• If B fails, the transaction started with A (and continued with B) will correctly rolledback to savepoint before B is called without touching A.
  • When B is committed, only savepoint is released, nothing else is issued to DB. Bascailly that means that changes made by B are "merged" into transaction A.
  • After B finishes, in any above mentioned case A can decide weather to continue and commit (that will be a real commit to DB which will include all changes by A and B [if it committed]) or to rollback (that will rollback the transaction up to the state when it was created invalidating all changes by A + B).
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Propagation.NESTED will not help me. Because if B will be finished normally and then afterwords the last part of A will throw an exception it will not roll back B as well, even though this is my intention. –  Spiderman Feb 27 '11 at 11:38
    
@Spiderman: No, it will. I have updated my reply with more detailed description of the scenario. Try it :) –  dma_k Mar 19 '11 at 21:50

When you configure your Spring transaction manager, you can set the property called "globalRollbackOnParticipationFailure". If set to false, an exception occuring in a method that participates in an existing transaction will no mark the transation for rollback. The transaction is only marked for rollback if the exception if thrown out of the method that started the transaction.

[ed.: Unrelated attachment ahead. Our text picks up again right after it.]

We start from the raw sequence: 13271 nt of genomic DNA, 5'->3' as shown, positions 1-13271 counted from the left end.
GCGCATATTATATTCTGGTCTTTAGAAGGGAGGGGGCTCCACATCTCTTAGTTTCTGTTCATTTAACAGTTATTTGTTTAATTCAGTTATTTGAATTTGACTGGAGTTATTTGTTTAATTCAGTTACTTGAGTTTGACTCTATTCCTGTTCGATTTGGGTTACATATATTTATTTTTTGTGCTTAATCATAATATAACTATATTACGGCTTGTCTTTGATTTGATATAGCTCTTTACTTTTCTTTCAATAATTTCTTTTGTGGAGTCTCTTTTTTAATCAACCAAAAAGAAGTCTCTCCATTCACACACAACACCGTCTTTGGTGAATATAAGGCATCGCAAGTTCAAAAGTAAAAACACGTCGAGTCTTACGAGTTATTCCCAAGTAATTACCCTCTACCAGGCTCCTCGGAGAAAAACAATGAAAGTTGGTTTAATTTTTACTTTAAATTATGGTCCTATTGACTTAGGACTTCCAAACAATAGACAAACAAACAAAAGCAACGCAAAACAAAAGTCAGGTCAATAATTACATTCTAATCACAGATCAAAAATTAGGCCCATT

<bean id="transactionManager" class="org.springframework.orm.hibernate4.HibernateTransactionManager">
    <property name="sessionFactory" ref="sessionFactory" />
    <property name="globalRollbackOnParticipationFailure" value="false" />
</bean>

See the JavaDoc for more info.

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Maybe using annotation @Transactional in a way shown below will solve your problem? @Transactional( propagation = Propagation.REQUIRED, noRollbackFor = RuntimeException.class)

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not good because in case B will be called NOT from A but from somewhere else outside, I want the call to B method to be wrapped with a transaction and that in case of runtimeException it WILL do roll-back. –  Spiderman Aug 27 '10 at 19:51
    
@Spiderman: Why not to use two entry points for your logic: first one to be called from bean A (@Transactional(propagation = ..., noRollbackFor = ...) void myMethodSafe()) and second one to be called from any other place (@Transactional(propagation = ...) void myMethod()). Yes, two methods in interface, why not? Alternatively you can have one interface method and additional flag boolean noRollbackForException, which is set to true when method is invoked from bean A and then it try / catch the necessary exception (when it set to false the exception is thrown further). –  dma_k Feb 22 '11 at 9:53

One solution is to provide TWO bean definitions in your context.xml.

  • One with PROPAGATION_REQUIRED which you will use when you want the bean to be transactional itself

  • The second with PROPAGATION_SUPPORTS which you will use when you call the bean from inside an existing transaction (Actually, it could even be nontransactional).

If you want to minimise duplication, you can factor common configuration into a parent bean definition.